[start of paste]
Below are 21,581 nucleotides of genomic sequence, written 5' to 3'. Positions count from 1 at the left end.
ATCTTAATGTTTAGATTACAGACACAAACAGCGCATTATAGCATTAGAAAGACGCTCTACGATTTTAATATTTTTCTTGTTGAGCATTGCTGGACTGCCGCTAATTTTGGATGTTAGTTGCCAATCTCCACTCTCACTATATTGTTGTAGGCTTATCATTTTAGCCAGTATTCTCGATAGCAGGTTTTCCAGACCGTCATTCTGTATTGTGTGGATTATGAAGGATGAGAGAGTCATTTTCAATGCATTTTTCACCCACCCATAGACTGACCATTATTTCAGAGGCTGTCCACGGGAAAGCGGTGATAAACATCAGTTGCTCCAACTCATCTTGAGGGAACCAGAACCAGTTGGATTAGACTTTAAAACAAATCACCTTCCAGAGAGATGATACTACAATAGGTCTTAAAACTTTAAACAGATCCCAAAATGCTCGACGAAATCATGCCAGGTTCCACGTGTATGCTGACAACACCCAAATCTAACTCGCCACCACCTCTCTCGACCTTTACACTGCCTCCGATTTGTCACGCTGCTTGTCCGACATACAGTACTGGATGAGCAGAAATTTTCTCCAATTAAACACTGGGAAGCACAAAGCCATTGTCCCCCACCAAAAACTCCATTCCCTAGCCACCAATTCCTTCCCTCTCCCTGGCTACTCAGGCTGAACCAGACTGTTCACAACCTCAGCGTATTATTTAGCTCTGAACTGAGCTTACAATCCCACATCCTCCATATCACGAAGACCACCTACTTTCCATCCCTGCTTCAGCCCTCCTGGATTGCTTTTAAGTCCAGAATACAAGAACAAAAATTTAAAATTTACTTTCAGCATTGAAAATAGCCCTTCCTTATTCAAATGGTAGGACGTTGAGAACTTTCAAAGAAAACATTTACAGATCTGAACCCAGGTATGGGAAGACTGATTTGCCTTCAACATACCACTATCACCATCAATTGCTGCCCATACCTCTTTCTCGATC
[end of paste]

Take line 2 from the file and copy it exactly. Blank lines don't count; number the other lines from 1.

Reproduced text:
ATCTTAATGTTTAGATTACAGACACAAACAGCGCATTATAGCATTAGAAAGACGCTCTACGATTTTAATATTTTTCTTGTTGAGCATTGCTGGACTGCCGCTAATTTTGGATGTTAGTTGCCAATCTCCACTCTCACTATATTGTTGTAGGCTTATCATTTTAGCCAGTATTCTCGATAGCAGGTTTTCCAGACCGTCATTCTGTATTGTGTGGATTATGAAGGATGAGAGAGTCATTTTCAATGCATTTTTCACCCACCCATAGACTGACCATTATTTCAGAGGCTGTCCACGGGAAAGCGGTGATAAACATCAGTTGCTCCAACTCATCTTGAGGGAACCAGAACCAGTTGGATTAGACTTTAAAACAAATCACCTTCCAGAGAGATGATACTACAATAGGTCTTAAAACTTTAAACAGATCCCAAAATGCTCGACGAAATCATGCCAGGTTCCACGTGTATGCTGACAACACCCAAATCTAACTCGCCACCACCTCTCTCGACCTTTACACTGCCTCCGATTTGTCACGCTGCTTGTCCGACATACAGTACTGGATGAGCAGAAATTTTCTCCAATTAAACACTGGGAAGCACAAAGCCATTGTCCCCCACCAAAAACTCCATTCCCTAGCCACCAATTCCTTCCCTCTCCCTGGCTACTCAGGCTGAACCAGACTGTTCACAACCTCAGCGTATTATTTAGCTCTGAACTGAGCTTACAATCCCACATCCTCCATATCACGAAGACCACCTACTTTCCATCCCTGCTTCAGCCCTCCTGGATTGCTTTTAAGTCCAGAATACAAGAACAAAAATTTAAAATTTACTTTCAGCATTGAAAATAGCCCTTCCTTATTCAAATGGTAGGACGTTGAGAACTTTCAAAGAAAACATTTACAGATCTGAACCCAGGTATGGGAAGACTGATTTGCCTTCAACATACCACTATCACCATCAATTGCTGCCCATACCTCTTTCTCGATC